The debt-to-equity ratio measures how much total debt and financial liabilities weigh against total shareholder equity for a company. In simple words, the debt to equity ratio is what it owes on unpaid debts and equity. Thus, a high debt-to-equity ratio indicates that the firm is massively in debt.

The ratio of Working Capital:

The money you need to fund short-term operations is known as “Working Capital.” It assesses the company’s financial health and is imperative since it demonstrates the company’s liquidity. Liquidity is essentially the ability to buy and sell quickly.
A low working capital might be a bad sign as it indicates that they have a negative cash flow and cannot cover its debts. A high working capital is not necessarily a good thing either since it can indicate that the company is letting the excess cash flow sit idle and is not reinvesting it in their growth.

Working Capital = Current Assets – Current Liabilities



Graph analysis helps in assessing the price of a stock. Here are a few terms that you should know as an investor.

Candlesticks: A candlestick is a form of technical analysis price chart that shows the high, low, open, and closing prices of securities over time.

Candlestick as a technical analysis price chart


Trendlines: Trendlines are lines drawn on charts to connect a series of prices. The resulting line gives a good idea of how the prices will move in the near future. 

Support Line: A support line determines a minimum price level through which the asset is unlikely to pass. It exists below the current market price and shows the lower limit of the stock price. 

Resistance Line:  The resistance line is a price point where the cost of stock is unlikely to reach. It is always above the current market price, and shows the upper limit of the stock price.

Moving Average trendlines:  A moving average trendline smooths out data volatility, making it easier to see a pattern or trend. The trendline averages a certain amount of data points and uses the average value as a trendline point. Hence, it helps in leaving out extreme fluctuations and presents a more realistic and long term movement.

Support and Resistance Trend Lines



More often than not, the risk factor associated is directly proportional to the returns that you get in the market.


Bonds are the least risk (and hence least return) entities, something our parents/grandparents would have been interested in. A bond is a loan taken by a company, but the twist lies hereinstead of going to a bank, the company gets the money from investors who buy their bonds, and in return, the company pays interest to the investor. Bonds can be classified into corporate bonds, municipal bonds, and gold bonds.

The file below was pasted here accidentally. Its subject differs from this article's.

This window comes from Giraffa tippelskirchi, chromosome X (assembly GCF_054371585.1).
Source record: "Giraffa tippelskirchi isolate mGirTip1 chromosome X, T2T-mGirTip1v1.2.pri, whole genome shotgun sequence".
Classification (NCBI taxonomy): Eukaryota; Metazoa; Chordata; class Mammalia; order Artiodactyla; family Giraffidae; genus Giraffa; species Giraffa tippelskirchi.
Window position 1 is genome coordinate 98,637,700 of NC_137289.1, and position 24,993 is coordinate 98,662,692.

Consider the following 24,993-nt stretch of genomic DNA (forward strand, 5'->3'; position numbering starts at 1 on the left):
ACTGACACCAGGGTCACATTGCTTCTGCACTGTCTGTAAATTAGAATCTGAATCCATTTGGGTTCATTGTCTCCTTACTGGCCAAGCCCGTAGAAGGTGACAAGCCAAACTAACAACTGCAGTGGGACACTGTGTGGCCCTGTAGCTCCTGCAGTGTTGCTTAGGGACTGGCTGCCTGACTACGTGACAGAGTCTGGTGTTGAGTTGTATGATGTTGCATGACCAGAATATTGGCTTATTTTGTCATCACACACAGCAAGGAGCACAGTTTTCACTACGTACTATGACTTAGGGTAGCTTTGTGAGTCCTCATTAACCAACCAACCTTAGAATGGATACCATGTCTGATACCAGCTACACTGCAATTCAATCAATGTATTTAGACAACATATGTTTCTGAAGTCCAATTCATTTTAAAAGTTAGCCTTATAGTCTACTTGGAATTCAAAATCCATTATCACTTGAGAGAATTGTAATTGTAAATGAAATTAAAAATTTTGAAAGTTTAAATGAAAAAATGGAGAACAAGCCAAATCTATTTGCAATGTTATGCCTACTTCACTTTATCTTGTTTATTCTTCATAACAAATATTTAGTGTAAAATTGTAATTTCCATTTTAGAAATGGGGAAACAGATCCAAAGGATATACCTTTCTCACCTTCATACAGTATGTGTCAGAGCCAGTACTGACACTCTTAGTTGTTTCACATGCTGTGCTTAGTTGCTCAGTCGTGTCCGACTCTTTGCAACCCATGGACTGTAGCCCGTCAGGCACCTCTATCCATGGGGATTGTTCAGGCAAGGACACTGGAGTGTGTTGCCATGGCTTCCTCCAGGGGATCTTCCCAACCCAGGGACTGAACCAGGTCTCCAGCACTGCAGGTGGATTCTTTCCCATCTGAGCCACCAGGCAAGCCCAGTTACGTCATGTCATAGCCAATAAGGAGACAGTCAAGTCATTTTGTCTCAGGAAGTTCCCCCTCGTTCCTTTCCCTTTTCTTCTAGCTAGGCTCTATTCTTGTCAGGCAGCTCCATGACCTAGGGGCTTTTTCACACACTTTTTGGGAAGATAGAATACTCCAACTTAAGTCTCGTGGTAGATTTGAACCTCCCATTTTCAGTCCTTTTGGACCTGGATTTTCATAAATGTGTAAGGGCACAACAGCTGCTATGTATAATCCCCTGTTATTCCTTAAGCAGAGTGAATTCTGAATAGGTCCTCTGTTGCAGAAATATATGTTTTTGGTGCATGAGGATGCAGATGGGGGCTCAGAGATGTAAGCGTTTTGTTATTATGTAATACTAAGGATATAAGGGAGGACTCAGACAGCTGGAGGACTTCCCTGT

Mutual Funds:

A mutual fund is essentially a pool of money collected from different investors and using that money to make large investments. An Asset Management Company (AMC) manages them. Mutual funds can invest in bonds and equities, or even a mix of both, and the risk factor involved is also between the two.

Mutual funds are classified into three types depending upon the market cap of the companies in the pool. This is done in increasing order of risk and return.

  1. Large Cap 
  2. Mid Cap
  3. Multi Cap
  4. Contra Value
  5. Small Cap
  6. Thematic Funds


This is when you directly buy shares from the company. Investing directly in equity can be rewarding for those who have adequate knowledge about the market. However, with huge gains, equity also brings many risks if not taken care of properly. You are essentially directly investing in the company’s future. It is classified into three types depending upon the market cap of the company:

  1. Large Cap
  2. Mid Cap
  3. Small Cap


(Data is the average returns over three years)

(Data is the average of returns of top ten mutual funds over one year)



The price of a stock is affected by a lot of factors. An aware investor is always on the lookout for signals that can impact the market.  

  1. The ratios and terms mentioned above, working in conjunction with the demand and supply of the market.
  2. Future plans of the company: A company can grow only when it has a solid plan for the future, and shareholders are looking out for such signals. As a result, the share prices rise if the plans are concrete enough. For example, Airtel announcing their plans to implement 5G, or Tata Motors announcing their electric division, drove up the respective companies’ share prices.
  3. Market Sentiment: it is the general outlook of the investors towards a particular stock or the overall financial market. Generally, sentiment drives the demand and supply, which in turn leads to the movement in prices. 

Shareholders influence how companies behave, promote investment, and decide the companies they want to invest in. Its growing power and influence in the way our economies work make it a subject of interest. Raising cash allows companies to expand their operations, grow their businesses, and create jobs in the economy. This investment is critical for economic growth, prosperity, and commerce.


Sources: Investopedia, Wikipedia


Written by Divyansh Kulshreshtha and Aditya Naik for MTTN

Edited by Suhani Kabra for MTTN

Featured image via Pixabay

Images via, Wikipedia,